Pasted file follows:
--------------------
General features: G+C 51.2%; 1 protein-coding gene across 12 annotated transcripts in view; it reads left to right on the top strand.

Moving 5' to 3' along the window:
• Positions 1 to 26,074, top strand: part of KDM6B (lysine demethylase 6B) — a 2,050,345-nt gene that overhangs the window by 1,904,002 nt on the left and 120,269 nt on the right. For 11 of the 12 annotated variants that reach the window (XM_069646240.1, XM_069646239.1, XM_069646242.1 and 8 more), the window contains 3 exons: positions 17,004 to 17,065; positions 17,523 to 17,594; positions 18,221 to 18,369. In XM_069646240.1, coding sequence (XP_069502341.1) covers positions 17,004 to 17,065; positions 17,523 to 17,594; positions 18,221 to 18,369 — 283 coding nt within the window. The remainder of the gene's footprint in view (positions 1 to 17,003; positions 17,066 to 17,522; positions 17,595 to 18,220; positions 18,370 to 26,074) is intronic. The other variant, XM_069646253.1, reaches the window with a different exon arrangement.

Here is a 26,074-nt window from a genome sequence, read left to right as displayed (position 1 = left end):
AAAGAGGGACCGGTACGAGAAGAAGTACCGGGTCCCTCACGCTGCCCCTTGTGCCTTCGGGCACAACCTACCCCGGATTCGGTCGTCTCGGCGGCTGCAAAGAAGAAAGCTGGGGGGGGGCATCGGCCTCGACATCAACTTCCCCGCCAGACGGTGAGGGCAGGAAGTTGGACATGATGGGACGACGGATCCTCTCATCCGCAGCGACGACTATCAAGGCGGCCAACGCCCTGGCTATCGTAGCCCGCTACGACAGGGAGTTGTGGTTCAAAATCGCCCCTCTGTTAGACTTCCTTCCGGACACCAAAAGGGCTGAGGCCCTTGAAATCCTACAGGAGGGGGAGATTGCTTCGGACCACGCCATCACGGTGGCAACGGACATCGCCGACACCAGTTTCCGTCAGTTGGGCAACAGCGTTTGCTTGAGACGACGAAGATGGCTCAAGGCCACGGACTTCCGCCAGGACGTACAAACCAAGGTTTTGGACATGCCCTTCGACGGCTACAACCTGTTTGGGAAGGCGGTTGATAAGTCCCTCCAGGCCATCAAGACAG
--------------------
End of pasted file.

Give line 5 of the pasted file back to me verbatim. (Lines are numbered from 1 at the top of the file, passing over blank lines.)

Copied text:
AAAGAGGGACCGGTACGAGAAGAAGTACCGGGTCCCTCACGCTGCCCCTTGTGCCTTCGGGCACAACCTACCCCGGATTCGGTCGTCTCGGCGGCTGCAAAGAAGAAAGCTGGGGGGGGGCATCGGCCTCGACATCAACTTCCCCGCCAGACGGTGAGGGCAGGAAGTTGGACATGATGGGACGACGGATCCTCTCATCCGCAGCGACGACTATCAAGGCGGCCAACGCCCTGGCTATCGTAGCCCGCTACGACAGGGAGTTGTGGTTCAAAATCGCCCCTCTGTTAGACTTCCTTCCGGACACCAAAAGGGCTGAGGCCCTTGAAATCCTACAGGAGGGGGAGATTGCTTCGGACCACGCCATCACGGTGGCAACGGACATCGCCGACACCAGTTTCCGTCAGTTGGGCAACAGCGTTTGCTTGAGACGACGAAGATGGCTCAAGGCCACGGACTTCCGCCAGGACGTACAAACCAAGGTTTTGGACATGCCCTTCGACGGCTACAACCTGTTTGGGAAGGCGGTTGATAAGTCCCTCCAGGCCATCAAGACAG